Whether this should have been a warning or ejection is, again, a judgment call. If "that's horrible" is deemed ejection-worthy, then by all means eject the pitcher. If not, then keep him in the game for the 3-2, two-out pitch. Warn if necessary.

The problem, of course, is that the umpire comes off as the aggressor anytime such a showy warning takes place. It usually brings the catcher out to "restrain" or "intercept" the umpire, and often brings the manager out of the dugout as well. See Andy Fletcher/Jon Lester in 2015, or Eric Cooper/AJ Burnett in 2013.
Related PostReview of Bullet Down the Line, Fletcher Gets Upset (6/29/15).
Related PostFleeing the Coop: When an Umpire is Burned by AJ Pitcher (8/1/13).

Cuzzi admonishes Vogelsong to stop arguing.
Instead, consider Phil Cuzzi's reaction to Ryan Vogelsong in 2015 in removing his mask, and loudly declaring his warning toward the Giants pitcher with an accompanying "stop sign" hand gesture. An umpire who walks toward the mound nearly always looks overly aggressive, while an umpire who remains behind the plate and gives a "long distance" warning generally appears more in control.

Nonetheless, broadcaster Curt Schilling used the opportunity to bash Cuzzi for his "bad night." Schilling, who never appeared to be a person who sought to associate himself with facts, accused Cuzzi of suffering from a "bad night" during a game in which Cuzzi was 100% accurate in calling 43 balls for Giants pitchers (39/41 strikes = 97.6% overall accuracy for Giants pitching).
Related PostMLB Ejections 116-117: Phil Cuzzi (3-4; Vogelsong, Bochy) (7/5/15).

Optics: Ump ejects pitcher with back turned.
Back to our NCAA ejection, the accompanying still image shows an umpire walking toward the mound and ejecting a pitcher, whose back is turned.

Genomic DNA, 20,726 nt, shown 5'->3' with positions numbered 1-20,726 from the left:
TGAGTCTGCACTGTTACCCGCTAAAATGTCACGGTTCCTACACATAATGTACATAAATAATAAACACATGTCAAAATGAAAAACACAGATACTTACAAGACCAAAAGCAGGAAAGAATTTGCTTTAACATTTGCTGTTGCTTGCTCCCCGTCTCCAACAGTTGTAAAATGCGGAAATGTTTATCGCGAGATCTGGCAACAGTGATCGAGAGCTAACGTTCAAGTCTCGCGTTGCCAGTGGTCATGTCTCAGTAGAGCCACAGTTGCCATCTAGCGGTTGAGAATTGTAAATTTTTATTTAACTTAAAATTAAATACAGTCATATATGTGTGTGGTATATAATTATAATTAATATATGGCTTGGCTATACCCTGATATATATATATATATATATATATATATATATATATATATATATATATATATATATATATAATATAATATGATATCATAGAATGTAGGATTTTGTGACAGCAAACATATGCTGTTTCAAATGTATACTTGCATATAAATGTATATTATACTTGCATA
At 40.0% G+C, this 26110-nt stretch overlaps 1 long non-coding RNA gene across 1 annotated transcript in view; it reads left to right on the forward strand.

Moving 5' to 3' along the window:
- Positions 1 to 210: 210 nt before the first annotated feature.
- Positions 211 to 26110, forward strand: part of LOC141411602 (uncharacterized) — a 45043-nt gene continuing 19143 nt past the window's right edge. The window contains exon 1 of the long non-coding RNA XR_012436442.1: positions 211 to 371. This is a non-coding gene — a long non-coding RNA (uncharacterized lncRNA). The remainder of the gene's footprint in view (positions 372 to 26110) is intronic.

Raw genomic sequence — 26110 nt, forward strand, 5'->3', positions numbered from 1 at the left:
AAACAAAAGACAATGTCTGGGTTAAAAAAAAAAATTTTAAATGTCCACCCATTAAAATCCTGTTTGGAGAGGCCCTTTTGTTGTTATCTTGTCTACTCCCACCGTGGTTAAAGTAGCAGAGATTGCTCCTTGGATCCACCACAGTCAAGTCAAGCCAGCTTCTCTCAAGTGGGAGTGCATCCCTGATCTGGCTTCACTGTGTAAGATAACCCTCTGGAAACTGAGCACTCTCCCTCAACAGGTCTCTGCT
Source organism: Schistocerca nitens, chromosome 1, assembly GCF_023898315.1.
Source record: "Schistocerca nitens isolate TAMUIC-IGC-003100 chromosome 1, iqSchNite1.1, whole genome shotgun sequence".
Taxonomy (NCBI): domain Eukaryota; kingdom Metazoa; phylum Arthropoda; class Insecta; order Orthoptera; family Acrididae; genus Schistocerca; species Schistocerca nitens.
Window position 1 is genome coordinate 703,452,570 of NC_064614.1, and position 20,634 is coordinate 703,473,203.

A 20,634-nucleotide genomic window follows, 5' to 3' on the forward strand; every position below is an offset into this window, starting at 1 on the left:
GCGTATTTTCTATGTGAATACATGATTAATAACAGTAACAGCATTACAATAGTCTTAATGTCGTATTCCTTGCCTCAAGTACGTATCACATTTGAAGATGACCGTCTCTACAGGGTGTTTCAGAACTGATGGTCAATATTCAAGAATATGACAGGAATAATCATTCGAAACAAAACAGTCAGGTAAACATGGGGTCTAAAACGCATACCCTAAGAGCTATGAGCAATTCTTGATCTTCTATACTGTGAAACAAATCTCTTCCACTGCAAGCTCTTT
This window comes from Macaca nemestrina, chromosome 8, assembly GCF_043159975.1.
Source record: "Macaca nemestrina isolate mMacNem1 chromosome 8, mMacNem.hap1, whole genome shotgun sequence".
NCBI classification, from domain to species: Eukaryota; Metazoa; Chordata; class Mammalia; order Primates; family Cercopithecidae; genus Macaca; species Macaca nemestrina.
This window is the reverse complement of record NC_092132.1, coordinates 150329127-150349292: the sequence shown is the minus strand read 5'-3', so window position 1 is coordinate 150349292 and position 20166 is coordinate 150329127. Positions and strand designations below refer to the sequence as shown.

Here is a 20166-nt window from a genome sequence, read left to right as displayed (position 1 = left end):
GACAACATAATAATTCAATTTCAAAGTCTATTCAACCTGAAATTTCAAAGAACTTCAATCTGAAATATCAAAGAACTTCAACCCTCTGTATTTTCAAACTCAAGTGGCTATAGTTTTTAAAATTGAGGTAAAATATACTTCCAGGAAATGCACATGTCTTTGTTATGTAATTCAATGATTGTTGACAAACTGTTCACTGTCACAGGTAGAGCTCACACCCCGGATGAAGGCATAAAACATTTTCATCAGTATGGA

Yes, sometimes, a player commits an egregious and ejectable offense and then turns to walk away such that the umpire's reaction—which will always necessarily be at least a fraction of a second following the unsporting act—will look over-the-top.

For optics' sake, how should an umpire respond to an offense deemed ejection-able that looks more authoritative and less authoritarian?

For one, in general, it shouldn't be incumbent upon an on-field official to consider the ramifications of an ejection. Superstar closer or freshman pinch runner, four-game suspension in the postseason or not, if a team member commits an act on the field that merits an ejection, such violative personnel should be ejected accordingly. For an umpire, it is, as is said, "above our pay grade" to consider suspensions and the like: that's a job for the governing body—in this case, the NCAA. Umpires govern what happens during their jurisdiction on the playing field—not afterward.

Does this mean the NCAA should consider modifying its rules, including the mandatory four-game suspension for such a pitcher ejection? Possibly, but that's not an umpire's call to make—that's NCAA leadership through its rules committee, which is comprised of administrators and coaches.

Video as follows:

Alternate Link: Langford ejects McAvene after a contested 2-2 pitch in Louisville (ESPN)